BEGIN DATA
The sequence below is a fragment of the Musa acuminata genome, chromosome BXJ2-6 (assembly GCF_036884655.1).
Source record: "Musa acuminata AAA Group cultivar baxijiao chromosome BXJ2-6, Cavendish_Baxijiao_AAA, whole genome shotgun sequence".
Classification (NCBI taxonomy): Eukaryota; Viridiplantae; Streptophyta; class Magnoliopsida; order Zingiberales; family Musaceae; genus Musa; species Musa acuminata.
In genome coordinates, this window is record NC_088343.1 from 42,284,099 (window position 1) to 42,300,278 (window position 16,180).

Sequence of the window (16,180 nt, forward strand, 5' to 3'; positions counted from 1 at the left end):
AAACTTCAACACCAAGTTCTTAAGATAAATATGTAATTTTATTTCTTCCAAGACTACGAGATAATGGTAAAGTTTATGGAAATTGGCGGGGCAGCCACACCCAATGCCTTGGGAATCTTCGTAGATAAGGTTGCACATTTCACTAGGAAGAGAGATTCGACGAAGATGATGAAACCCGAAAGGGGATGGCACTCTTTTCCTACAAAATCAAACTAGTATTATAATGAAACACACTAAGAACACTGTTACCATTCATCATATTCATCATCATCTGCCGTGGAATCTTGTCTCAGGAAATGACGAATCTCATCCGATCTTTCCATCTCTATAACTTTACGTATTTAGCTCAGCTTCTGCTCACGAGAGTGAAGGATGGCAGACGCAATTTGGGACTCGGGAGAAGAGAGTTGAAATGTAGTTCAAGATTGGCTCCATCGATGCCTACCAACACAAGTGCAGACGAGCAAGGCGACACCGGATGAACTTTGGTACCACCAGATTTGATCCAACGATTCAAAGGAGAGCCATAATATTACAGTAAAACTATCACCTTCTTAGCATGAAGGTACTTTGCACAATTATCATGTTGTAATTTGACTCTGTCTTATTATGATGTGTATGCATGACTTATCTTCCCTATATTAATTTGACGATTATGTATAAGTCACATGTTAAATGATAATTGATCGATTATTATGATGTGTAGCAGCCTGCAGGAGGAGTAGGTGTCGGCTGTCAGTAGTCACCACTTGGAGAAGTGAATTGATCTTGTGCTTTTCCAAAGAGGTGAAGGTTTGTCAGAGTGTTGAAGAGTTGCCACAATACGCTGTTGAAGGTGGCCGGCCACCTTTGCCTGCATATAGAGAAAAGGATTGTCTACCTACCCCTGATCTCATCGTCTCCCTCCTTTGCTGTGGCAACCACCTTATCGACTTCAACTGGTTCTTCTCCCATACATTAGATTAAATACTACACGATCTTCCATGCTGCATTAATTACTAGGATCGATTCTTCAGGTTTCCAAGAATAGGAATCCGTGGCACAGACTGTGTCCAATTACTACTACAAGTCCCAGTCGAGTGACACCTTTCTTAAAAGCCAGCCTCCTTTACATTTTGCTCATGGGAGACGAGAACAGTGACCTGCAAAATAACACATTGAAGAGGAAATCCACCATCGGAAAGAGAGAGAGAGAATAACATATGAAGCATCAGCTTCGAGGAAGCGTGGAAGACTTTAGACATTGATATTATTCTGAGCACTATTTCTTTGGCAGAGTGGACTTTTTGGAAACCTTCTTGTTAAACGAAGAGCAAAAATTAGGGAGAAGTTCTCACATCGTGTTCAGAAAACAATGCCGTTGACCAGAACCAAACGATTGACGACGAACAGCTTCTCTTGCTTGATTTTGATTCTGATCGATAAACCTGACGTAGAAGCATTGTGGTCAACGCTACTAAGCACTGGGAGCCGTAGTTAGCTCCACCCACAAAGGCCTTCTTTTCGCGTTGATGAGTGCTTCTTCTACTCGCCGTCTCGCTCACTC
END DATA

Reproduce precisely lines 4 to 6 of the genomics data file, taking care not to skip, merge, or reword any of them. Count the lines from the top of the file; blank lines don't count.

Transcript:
In genome coordinates, this window is record NC_088343.1 from 42,284,099 (window position 1) to 42,300,278 (window position 16,180).

Sequence of the window (16,180 nt, forward strand, 5' to 3'; positions counted from 1 at the left end):
AAACTTCAACACCAAGTTCTTAAGATAAATATGTAATTTTATTTCTTCCAAGACTACGAGATAATGGTAAAGTTTATGGAAATTGGCGGGGCAGCCACACCCAATGCCTTGGGAATCTTCGTAGATAAGGTTGCACATTTCACTAGGAAGAGAGATTCGACGAAGATGATGAAACCCGAAAGGGGATGGCACTCTTTTCCTACAAAATCAAACTAGTATTATAATGAAACACACTAAGAACACTGTTACCATTCATCATATTCATCATCATCTGCCGTGGAATCTTGTCTCAGGAAATGACGAATCTCATCCGATCTTTCCATCTCTATAACTTTACGTATTTAGCTCAGCTTCTGCTCACGAGAGTGAAGGATGGCAGACGCAATTTGGGACTCGGGAGAAGAGAGTTGAAATGTAGTTCAAGATTGGCTCCATCGATGCCTACCAACACAAGTGCAGACGAGCAAGGCGACACCGGATGAACTTTGGTACCACCAGATTTGATCCAACGATTCAAAGGAGAGCCATAATATTACAGTAAAACTATCACCTTCTTAGCATGAAGGTACTTTGCACAATTATCATGTTGTAATTTGACTCTGTCTTATTATGATGTGTATGCATGACTTATCTTCCCTATATTAATTTGACGATTATGTATAAGTCACATGTTAAATGATAATTGATCGATTATTATGATGTGTAGCAGCCTGCAGGAGGAGTAGGTGTCGGCTGTCAGTAGTCACCACTTGGAGAAGTGAATTGATCTTGTGCTTTTCCAAAGAGGTGAAGGTTTGTCAGAGTGTTGAAGAGTTGCCACAATACGCTGTTGAAGGTGGCCGGCCACCTTTGCCTGCATATAGAGAAAAGGATTGTCTACCTACCCCTGATCTCATCGTCTCCCTCCTTTGCTGTGGCAACCACCTTATCGACTTCAACTGGTTCTTCTCCCATACATTAGATTAAATACTACACGATCTTCCATGCTGCATTAATTACTAGGATCGATTCTTCAGGTTTCCAAGAATAGGAATCCGTGGCACAGACTGTGTCCAATTACTACTACAAGTCCCAGTCGAGTGACACCTTTCTTAAAAGCCAGCCTCCTTTACATTTTGCTCATGGGAGACGAGAACAGTGACCTGCAAAATAACACATTGAAGAGGAAATCCACCATCGGAAAGAGAGAGAGAGAATAACATATGAAGCATCAGCTTCGAGGAAGCGTGGAAGACTTTAGACATTGATATTATTCTGAGCACTATTTCTTTGGCAGAGTGGACTTTTTGGAAACCTTCTTGTTAAACGAAGAGCAAAAATTAGGGAGAAGTTCTCACATCGTGTTCAGAAAACAATGCCGTTGACCAGAACCAAACGATTGACGACGAACAGCTTCTCTTGCTTGATTTTGATTCTGATCGATAAACCTGACGTAGAAGCATTGTGGTCAACGCTACTAAGCACTGGGAGCCGTAGTTAGCTCCACCCACAAAGGCCTTCTTTTCGCGTTGATGAGTGCTTCTTCTACTCGCCGTCTCGCTCACTC